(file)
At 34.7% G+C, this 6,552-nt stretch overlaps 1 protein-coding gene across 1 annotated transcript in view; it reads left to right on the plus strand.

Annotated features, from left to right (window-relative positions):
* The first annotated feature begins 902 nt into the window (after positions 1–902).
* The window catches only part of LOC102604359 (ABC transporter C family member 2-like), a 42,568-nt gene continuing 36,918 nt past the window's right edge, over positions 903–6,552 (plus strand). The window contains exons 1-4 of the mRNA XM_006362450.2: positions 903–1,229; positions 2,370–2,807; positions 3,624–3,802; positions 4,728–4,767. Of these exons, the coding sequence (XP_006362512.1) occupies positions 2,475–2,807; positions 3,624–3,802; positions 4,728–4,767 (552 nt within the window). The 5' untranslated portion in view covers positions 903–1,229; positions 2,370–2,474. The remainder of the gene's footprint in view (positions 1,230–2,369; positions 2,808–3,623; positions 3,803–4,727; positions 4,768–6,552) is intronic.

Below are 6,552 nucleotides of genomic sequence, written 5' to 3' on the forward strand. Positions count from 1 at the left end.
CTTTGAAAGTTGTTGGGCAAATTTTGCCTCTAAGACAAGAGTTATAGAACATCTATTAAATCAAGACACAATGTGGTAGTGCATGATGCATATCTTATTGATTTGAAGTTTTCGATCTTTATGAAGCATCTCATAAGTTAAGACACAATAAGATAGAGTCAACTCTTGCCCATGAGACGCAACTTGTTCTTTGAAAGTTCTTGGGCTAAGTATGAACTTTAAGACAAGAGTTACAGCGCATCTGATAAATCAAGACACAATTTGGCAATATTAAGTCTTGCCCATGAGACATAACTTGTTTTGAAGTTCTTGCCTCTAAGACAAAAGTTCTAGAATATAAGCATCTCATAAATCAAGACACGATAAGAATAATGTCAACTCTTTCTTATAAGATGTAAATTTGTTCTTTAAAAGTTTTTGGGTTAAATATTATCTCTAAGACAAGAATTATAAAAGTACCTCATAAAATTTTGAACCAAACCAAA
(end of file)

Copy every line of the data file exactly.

At 34.7% G+C, this 6,552-nt stretch overlaps 1 protein-coding gene across 1 annotated transcript in view; it reads left to right on the plus strand.

Annotated features, from left to right (window-relative positions):
* The first annotated feature begins 902 nt into the window (after positions 1–902).
* The window catches only part of LOC102604359 (ABC transporter C family member 2-like), a 42,568-nt gene continuing 36,918 nt past the window's right edge, over positions 903–6,552 (plus strand). The window contains exons 1-4 of the mRNA XM_006362450.2: positions 903–1,229; positions 2,370–2,807; positions 3,624–3,802; positions 4,728–4,767. Of these exons, the coding sequence (XP_006362512.1) occupies positions 2,475–2,807; positions 3,624–3,802; positions 4,728–4,767 (552 nt within the window). The 5' untranslated portion in view covers positions 903–1,229; positions 2,370–2,474. The remainder of the gene's footprint in view (positions 1,230–2,369; positions 2,808–3,623; positions 3,803–4,727; positions 4,768–6,552) is intronic.

Below are 6,552 nucleotides of genomic sequence, written 5' to 3' on the forward strand. Positions count from 1 at the left end.
CTTTGAAAGTTGTTGGGCAAATTTTGCCTCTAAGACAAGAGTTATAGAACATCTATTAAATCAAGACACAATGTGGTAGTGCATGATGCATATCTTATTGATTTGAAGTTTTCGATCTTTATGAAGCATCTCATAAGTTAAGACACAATAAGATAGAGTCAACTCTTGCCCATGAGACGCAACTTGTTCTTTGAAAGTTCTTGGGCTAAGTATGAACTTTAAGACAAGAGTTACAGCGCATCTGATAAATCAAGACACAATTTGGCAATATTAAGTCTTGCCCATGAGACATAACTTGTTTTGAAGTTCTTGCCTCTAAGACAAAAGTTCTAGAATATAAGCATCTCATAAATCAAGACACGATAAGAATAATGTCAACTCTTTCTTATAAGATGTAAATTTGTTCTTTAAAAGTTTTTGGGTTAAATATTATCTCTAAGACAAGAATTATAAAAGTACCTCATAAAATTTTGAACCAAACCAAA